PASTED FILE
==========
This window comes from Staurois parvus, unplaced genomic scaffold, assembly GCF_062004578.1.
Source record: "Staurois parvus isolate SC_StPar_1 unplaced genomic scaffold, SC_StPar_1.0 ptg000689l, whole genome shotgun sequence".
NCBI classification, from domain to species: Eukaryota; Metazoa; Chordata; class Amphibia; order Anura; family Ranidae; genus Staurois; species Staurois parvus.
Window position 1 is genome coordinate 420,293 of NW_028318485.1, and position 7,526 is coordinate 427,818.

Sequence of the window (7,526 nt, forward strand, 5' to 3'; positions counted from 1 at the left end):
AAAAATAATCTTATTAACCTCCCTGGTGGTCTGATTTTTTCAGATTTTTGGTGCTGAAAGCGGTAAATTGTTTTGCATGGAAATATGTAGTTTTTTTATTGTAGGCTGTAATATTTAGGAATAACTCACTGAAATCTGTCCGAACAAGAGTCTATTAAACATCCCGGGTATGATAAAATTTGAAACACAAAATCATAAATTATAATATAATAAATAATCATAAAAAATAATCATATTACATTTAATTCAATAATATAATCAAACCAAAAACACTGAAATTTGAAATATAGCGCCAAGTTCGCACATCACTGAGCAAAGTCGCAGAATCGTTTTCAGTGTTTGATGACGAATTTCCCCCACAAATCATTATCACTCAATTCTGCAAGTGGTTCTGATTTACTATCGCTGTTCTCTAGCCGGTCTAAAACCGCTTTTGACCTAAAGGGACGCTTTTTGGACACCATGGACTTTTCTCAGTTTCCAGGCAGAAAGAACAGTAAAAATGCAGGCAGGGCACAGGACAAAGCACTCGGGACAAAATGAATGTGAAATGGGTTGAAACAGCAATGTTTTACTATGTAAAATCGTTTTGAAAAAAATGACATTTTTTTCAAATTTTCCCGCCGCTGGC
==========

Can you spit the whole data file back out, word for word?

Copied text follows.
This window comes from Staurois parvus, unplaced genomic scaffold, assembly GCF_062004578.1.
Source record: "Staurois parvus isolate SC_StPar_1 unplaced genomic scaffold, SC_StPar_1.0 ptg000689l, whole genome shotgun sequence".
NCBI classification, from domain to species: Eukaryota; Metazoa; Chordata; class Amphibia; order Anura; family Ranidae; genus Staurois; species Staurois parvus.
Window position 1 is genome coordinate 420,293 of NW_028318485.1, and position 7,526 is coordinate 427,818.

Sequence of the window (7,526 nt, forward strand, 5' to 3'; positions counted from 1 at the left end):
AAAAATAATCTTATTAACCTCCCTGGTGGTCTGATTTTTTCAGATTTTTGGTGCTGAAAGCGGTAAATTGTTTTGCATGGAAATATGTAGTTTTTTTATTGTAGGCTGTAATATTTAGGAATAACTCACTGAAATCTGTCCGAACAAGAGTCTATTAAACATCCCGGGTATGATAAAATTTGAAACACAAAATCATAAATTATAATATAATAAATAATCATAAAAAATAATCATATTACATTTAATTCAATAATATAATCAAACCAAAAACACTGAAATTTGAAATATAGCGCCAAGTTCGCACATCACTGAGCAAAGTCGCAGAATCGTTTTCAGTGTTTGATGACGAATTTCCCCCACAAATCATTATCACTCAATTCTGCAAGTGGTTCTGATTTACTATCGCTGTTCTCTAGCCGGTCTAAAACCGCTTTTGACCTAAAGGGACGCTTTTTGGACACCATGGACTTTTCTCAGTTTCCAGGCAGAAAGAACAGTAAAAATGCAGGCAGGGCACAGGACAAAGCACTCGGGACAAAATGAATGTGAAATGGGTTGAAACAGCAATGTTTTACTATGTAAAATCGTTTTGAAAAAAATGACATTTTTTTCAAATTTTCCCGCCGCTGGC